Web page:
Biological trans men are increasingly present in women’s sport – and also in girls’ sport. In England, criticism is growing that girls as young as 12 are being forced to compete against an adult transgender man in cricket.
Concerned parents and coaches in Britain are sounding the alarm after a middle-aged and transgender biological man is allowed to compete in cricket against girls as young as 12, reports The Telegraph.
In several letters to the England and Wales Cricket Board (ECB), parents have expressed concern and anger that the player, whose exact identity and age have not been disclosed, has an unfair advantage over girls, citing that the individual in question has undergone male puberty.
Parents and relatives describe the situation as “unacceptable, unpleasant and harmful”. One parent of a 12-year-old girl worries that participation against the player in question will make the girls “give up cricket because they will be so scared of having to face an opponent with that strength and power”.
According to an anonymous coach, the player “hits the ball harder than anyone else I’ve seen in the league”. The player has also reportedly injured opponents in the heat of the game – who have not been able to play the sport for months.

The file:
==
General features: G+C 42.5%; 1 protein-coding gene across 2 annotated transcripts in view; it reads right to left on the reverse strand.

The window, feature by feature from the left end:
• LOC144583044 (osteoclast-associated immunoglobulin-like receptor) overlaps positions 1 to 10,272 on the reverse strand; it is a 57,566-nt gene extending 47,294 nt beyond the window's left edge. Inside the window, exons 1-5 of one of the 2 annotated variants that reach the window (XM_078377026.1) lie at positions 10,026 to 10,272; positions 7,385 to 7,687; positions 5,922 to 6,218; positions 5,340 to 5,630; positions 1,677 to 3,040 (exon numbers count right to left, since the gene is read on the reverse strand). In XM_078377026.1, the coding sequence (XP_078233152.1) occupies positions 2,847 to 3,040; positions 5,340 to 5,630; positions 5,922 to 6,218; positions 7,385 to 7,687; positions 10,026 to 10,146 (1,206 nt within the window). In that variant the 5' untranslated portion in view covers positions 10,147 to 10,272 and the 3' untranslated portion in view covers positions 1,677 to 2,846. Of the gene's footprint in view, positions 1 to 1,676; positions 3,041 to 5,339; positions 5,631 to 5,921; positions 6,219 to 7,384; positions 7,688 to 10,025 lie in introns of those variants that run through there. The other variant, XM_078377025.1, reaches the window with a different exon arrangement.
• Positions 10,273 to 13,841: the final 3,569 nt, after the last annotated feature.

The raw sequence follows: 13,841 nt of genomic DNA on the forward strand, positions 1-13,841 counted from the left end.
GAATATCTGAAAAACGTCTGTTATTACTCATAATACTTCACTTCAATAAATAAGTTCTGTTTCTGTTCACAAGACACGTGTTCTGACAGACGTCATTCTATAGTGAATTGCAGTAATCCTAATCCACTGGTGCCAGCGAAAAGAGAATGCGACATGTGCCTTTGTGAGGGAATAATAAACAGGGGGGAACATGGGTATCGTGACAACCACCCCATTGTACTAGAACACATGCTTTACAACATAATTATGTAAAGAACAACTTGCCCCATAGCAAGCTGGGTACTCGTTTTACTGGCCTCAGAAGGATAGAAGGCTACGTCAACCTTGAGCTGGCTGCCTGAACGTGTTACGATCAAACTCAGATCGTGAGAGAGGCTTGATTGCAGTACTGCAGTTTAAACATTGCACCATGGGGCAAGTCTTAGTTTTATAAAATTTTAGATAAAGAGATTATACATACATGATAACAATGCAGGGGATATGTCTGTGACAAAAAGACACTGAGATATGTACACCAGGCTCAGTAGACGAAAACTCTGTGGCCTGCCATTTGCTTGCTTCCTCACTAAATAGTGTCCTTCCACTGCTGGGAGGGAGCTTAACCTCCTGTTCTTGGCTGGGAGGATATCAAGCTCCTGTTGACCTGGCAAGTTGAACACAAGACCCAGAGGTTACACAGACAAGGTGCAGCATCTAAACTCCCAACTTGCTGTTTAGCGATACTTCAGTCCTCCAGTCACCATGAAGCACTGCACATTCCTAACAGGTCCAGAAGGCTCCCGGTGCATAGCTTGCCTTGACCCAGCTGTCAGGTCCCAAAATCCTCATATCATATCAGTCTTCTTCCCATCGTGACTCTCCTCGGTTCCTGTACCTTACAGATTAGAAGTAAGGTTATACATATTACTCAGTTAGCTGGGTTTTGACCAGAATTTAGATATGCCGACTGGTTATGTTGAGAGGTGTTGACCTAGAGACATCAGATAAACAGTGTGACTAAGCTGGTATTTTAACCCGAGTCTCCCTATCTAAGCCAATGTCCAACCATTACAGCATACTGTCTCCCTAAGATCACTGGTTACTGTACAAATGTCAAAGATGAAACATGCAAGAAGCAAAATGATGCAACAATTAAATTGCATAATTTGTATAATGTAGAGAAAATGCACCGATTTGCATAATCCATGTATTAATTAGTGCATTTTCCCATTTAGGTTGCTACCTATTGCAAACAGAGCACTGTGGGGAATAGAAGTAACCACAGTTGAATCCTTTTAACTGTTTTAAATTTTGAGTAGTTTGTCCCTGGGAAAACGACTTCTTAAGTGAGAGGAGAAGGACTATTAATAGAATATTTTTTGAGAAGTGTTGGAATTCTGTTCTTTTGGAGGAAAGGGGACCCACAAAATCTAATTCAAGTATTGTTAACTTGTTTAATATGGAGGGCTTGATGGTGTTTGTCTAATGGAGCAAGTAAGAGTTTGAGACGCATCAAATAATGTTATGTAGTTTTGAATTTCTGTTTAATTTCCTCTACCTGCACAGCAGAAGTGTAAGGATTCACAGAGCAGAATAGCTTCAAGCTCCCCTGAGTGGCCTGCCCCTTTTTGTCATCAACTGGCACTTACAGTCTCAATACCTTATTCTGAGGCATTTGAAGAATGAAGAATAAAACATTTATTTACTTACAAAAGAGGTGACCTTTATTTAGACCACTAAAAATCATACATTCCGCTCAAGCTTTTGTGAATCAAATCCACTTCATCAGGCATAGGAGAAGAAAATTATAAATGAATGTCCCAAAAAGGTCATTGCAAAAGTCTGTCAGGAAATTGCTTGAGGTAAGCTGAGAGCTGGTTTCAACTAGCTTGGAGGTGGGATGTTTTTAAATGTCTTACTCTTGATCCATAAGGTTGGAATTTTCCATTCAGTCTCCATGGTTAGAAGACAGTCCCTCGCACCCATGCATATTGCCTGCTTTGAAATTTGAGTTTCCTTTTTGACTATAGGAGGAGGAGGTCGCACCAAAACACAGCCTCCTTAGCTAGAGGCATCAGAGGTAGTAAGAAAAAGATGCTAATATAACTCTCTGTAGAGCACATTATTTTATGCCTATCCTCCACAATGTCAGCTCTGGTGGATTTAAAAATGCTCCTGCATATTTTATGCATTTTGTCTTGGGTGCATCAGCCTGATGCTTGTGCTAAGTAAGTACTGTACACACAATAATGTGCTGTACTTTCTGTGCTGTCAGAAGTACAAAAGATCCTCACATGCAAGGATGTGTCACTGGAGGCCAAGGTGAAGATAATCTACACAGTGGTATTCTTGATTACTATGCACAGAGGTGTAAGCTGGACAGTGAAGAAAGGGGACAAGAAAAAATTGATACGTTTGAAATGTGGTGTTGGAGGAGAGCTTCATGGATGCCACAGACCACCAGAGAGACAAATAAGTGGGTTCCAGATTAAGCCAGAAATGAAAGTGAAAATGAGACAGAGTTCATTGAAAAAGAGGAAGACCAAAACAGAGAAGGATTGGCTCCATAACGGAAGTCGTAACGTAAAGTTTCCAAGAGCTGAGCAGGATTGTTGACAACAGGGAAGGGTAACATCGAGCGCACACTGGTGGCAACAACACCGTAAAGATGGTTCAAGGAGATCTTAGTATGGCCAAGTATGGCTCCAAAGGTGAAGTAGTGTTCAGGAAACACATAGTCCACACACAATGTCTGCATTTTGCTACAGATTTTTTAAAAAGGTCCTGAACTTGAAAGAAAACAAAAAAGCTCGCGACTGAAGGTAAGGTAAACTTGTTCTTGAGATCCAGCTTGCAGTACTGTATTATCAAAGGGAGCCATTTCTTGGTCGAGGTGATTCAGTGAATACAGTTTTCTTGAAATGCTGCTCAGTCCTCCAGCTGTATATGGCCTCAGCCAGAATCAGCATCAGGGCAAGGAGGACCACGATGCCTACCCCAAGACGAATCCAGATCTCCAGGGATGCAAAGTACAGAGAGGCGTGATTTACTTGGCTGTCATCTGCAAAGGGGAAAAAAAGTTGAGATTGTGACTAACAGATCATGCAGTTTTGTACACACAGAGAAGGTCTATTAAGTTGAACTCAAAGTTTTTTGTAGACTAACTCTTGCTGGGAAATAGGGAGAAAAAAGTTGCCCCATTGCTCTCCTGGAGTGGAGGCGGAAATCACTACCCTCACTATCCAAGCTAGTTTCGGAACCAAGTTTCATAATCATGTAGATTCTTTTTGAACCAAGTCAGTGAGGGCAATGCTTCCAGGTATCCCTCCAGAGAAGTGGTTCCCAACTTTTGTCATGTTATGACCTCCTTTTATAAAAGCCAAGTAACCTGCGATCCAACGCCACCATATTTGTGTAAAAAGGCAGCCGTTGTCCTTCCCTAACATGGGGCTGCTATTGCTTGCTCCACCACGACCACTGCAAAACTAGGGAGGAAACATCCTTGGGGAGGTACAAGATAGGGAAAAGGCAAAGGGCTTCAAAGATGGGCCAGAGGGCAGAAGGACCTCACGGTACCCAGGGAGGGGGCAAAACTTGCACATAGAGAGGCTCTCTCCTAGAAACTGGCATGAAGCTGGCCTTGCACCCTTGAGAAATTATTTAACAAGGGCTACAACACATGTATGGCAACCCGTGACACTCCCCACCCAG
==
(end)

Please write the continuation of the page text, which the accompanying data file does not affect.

Six top flight districts have reportedly met with the ECB to ask them to clarify their policy on transsexuals as a matter of urgency. According to current regulations, “transwomen may compete in any competition, league or match that is for women only and should be accepted in the gender in which they present themselves”.
– Transgender participation is a complex area. In recreational cricket, players’ eligibility is based on their own self-identified gender, without any medical requirements. In light of guidance from the U.K. Sports Council’s Equality Group (SCEG), however, we are currently reviewing the regulations, an ECB spokesperson said of the situation.
Fiona McAnena, sports director of Fair Play for Women, praised the federation for starting a review of its policy on transgender players.
– If they (seriously) want to protect and promote women’s cricket, they need to protect the talent pool. The only way to do this, is to make women’s teams available to those who are born women – and no one else.